PEMBROKE PARK, Fla. – Some South Florida homeowners are having to figure out how to deal with the historic flooding that impacted parts of Miami-Dade and Broward counties over the past week.
That usually involves working with their insurance agencies, which is generally not an easy task.
Mark Friedlander is the Florida spokesperson with the Insurance Information Institute.
He said more than two feet of rain in a matter of days should be a wake-up call for anyone, especially those who don’t have flood insurance, and should.
“We’ve never seen anything quite like this in terms of a non-named event,” Friedlander said. “It could flood anywhere, at any time, in Florida. Just because you don’t live in a FEMA-designated flood plain -- it’s not showing on the map -- doesn’t mean you can’t have catastrophic flooding.”
Attorney Brandon Arrow with The Professional Law Group said the next few days for property owners will be crucial.
It starts with filing claims, something he’s already helping with.
“You want to get the claim reported right away, you want to get the estimate and the proof of loss submitted to the insurance company,” Arrow said. “From the date of loss, you have 60 days to get your proof of loss submitted to the carrier.”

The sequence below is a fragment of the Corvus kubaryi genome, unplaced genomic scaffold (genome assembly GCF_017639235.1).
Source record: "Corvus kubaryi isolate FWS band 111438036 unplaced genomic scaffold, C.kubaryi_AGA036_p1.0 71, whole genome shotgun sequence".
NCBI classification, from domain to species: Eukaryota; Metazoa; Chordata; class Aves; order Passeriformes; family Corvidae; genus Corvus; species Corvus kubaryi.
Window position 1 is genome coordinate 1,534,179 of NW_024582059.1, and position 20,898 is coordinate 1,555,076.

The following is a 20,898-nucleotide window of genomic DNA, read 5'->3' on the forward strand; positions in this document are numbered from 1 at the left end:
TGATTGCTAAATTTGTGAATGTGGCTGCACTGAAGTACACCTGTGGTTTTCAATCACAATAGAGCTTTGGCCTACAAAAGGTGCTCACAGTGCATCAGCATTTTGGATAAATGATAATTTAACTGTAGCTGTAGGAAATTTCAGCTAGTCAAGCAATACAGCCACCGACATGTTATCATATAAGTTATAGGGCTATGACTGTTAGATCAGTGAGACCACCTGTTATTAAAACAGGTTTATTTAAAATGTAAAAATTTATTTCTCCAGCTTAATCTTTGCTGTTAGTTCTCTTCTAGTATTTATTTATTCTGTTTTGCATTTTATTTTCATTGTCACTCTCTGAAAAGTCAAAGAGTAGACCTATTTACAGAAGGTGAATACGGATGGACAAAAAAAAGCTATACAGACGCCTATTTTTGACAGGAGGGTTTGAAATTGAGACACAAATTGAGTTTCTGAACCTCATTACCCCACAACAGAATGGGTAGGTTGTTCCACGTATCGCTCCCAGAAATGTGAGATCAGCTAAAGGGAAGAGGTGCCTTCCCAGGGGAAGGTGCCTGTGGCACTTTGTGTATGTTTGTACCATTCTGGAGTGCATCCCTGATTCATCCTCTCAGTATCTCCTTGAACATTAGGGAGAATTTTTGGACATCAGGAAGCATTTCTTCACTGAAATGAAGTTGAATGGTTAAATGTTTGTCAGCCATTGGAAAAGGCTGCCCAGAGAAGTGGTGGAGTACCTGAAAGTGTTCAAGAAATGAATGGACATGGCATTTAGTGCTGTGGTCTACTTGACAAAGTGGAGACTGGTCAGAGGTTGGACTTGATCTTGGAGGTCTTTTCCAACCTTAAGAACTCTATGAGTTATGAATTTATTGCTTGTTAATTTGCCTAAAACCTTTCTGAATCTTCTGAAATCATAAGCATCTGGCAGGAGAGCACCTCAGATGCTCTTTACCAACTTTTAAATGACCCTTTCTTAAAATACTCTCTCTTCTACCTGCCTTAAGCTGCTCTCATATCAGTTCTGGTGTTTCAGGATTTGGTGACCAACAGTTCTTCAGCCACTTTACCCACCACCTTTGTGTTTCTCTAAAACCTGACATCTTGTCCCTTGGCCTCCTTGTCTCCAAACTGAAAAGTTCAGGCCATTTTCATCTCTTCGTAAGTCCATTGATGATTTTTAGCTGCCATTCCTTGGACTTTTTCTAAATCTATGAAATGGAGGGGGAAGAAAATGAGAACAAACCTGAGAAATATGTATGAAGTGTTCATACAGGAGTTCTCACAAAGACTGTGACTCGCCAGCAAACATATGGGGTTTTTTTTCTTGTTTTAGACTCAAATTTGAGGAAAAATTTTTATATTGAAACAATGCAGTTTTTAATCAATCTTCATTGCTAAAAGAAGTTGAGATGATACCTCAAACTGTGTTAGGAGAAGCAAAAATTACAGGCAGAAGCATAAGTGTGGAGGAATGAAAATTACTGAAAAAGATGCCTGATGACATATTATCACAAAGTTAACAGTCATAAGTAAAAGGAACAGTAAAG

As for reporting that damage, Arrow said it’s very important to document everything, but to be smart about it.
“Some people are going to be inclined to really want to clean up as quickly as they can,” he said. “You don’t want to wipe away evidence. You don’t want to make it harder for you, and easier for the insurance company, to come out and say, ‘I’m not seeing anything,’ or, ‘I’m not seeing the flood line, I’m not seeing the water, (it) didn’t rise high enough for me to allow for that two inches, three inches, four inches of drywall replacement.’”
Those FEMA flood maps won’t be updated anytime soon, either, in spite of, and despite, this latest weather event. It’s all the more reason for South Florida residents to make sure they’re covered.
For those who don’t have flood insurance and find themselves wondering what to do, the experts Local 10 News spoke with said one option would be to contact FEMA to see what, if any, assistance is available.